Stumped about what to read next? Nightstand, a semi-regular column, goes straight to the source for ideas. Today, meet Elese Stutts, Lead Book Buyer and Manager (and former librarian) at Flyleaf Books.

What kid’s books are you excited about right now? 

I’d given this [advanced reading copy] to my son a few months ago, and he loved it. It’s called A High Five For Glenn Burke by Phil Bildner; it’s a middle-grade book. It’s the story of a kid—he’s really into baseball, he’s on a baseball team—and he’s doing a school project on Glenn Burke, who is someone I didn’t know anything about. He played for the Dodgers [and] invented the high-five. 


I didn’t know it could be invented! So anyway, this [kid] is presenting to his class about the high-five, and the other thing about Glenn Burke is that he was gay and that was something that was not able to be out in the ’70s in Major League Baseball. And this kid is also grappling with his sexuality and trying to come out, and the way he is trying to come out is presenting about Glenn Burke. It was so great. I loved it.

I’m halfway through, and loving, a kid’s graphic novel called All Together Now by Hope Larson. It’s this girl in middle school, she’s got a best friend and they’re in a band, but her best friend starts dating the drummer, and they kick her out of the band. It’s got all that middle-school angst in it.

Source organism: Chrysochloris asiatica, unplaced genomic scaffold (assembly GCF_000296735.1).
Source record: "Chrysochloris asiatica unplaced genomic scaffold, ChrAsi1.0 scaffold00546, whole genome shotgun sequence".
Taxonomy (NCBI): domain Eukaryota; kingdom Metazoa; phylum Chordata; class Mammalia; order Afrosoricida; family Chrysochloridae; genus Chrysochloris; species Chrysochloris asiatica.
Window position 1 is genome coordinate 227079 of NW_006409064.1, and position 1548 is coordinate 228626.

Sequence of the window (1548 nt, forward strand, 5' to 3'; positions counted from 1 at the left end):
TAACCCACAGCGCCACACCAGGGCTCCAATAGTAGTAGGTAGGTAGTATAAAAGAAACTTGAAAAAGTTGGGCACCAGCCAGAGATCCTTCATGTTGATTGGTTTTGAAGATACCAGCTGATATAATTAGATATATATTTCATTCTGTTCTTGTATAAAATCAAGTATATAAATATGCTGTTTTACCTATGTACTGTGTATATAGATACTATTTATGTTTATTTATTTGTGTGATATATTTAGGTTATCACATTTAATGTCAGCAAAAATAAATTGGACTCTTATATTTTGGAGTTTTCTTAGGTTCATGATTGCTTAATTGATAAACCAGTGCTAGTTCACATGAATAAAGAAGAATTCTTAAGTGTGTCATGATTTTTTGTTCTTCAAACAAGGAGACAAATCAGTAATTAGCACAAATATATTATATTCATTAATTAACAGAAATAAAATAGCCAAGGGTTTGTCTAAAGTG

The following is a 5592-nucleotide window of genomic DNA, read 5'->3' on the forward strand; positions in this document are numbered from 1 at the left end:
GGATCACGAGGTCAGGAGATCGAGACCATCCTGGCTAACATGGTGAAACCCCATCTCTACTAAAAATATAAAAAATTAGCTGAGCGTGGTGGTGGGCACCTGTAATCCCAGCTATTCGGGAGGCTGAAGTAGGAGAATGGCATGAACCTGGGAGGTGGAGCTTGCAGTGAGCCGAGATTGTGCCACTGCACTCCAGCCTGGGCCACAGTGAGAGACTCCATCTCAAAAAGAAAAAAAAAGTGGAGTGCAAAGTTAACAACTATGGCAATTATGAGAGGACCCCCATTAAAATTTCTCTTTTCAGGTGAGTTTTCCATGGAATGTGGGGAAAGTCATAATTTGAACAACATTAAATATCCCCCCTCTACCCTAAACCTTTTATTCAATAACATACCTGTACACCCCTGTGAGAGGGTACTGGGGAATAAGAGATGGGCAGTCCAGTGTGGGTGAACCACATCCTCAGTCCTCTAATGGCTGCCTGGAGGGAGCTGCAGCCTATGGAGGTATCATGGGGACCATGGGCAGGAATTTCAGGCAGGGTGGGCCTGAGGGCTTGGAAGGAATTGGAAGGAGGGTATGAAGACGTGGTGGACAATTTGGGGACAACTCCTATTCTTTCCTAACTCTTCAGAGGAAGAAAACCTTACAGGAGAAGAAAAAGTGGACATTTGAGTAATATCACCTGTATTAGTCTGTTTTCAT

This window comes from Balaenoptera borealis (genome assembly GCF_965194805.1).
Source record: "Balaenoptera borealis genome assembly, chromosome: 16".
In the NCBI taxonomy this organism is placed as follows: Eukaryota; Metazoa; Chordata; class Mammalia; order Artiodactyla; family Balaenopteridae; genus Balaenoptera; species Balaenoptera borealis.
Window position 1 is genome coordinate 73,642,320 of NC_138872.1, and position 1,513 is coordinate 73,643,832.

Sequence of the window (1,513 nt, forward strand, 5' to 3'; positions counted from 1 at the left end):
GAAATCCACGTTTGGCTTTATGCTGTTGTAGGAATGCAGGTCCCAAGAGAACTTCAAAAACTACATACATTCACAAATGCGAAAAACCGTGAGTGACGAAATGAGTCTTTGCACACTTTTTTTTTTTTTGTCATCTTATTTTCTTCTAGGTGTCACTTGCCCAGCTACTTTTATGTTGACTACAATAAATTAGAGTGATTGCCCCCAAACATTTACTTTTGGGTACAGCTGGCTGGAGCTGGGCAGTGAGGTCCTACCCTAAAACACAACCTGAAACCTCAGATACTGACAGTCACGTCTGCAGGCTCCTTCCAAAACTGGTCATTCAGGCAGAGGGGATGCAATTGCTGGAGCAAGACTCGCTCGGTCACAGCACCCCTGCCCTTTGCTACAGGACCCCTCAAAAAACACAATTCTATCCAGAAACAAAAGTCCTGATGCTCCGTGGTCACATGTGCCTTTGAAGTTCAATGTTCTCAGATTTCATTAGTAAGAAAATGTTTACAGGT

Do you feel like graphic novels are having a moment? 

They really are. I have to say that any adult who has any skepticism about it [should] sit down and read one because it works a different part of your brain. My son told me that the way he reads a graphic novel is, he reads it really quickly for the plot and then he reads it a second time and looks very intently just at pictures. And then he reads it again and integrates it. It’s a great way to get kids [to start reading] because you have so many context clues in the pictures. We have a great kid’s graphic-novels section, and this leads into your question about what’s hot: There’s nothing hotter than Dog Man.   

Elese’s Other Picks


Tristan Strong Punches a Hole in the Sky by Kwame Mbalia 


The Lady’s Handbook for Her Mysterious Illness by Sarah Ramey

The Night Watchman by Louise Erdrich

Contact deputy arts + culture editor Sarah Edwards at Correction: The title of Sarah Ramey’s book is The Lady’s Handbook for Her Mysterious Illness, not The Ladies Handbook for Mysterious Illnesses.

Support independent local journalism. Join the INDY Press Club to help us keep fearless watchdog reporting and essential arts and culture coverage viable in the Triangle.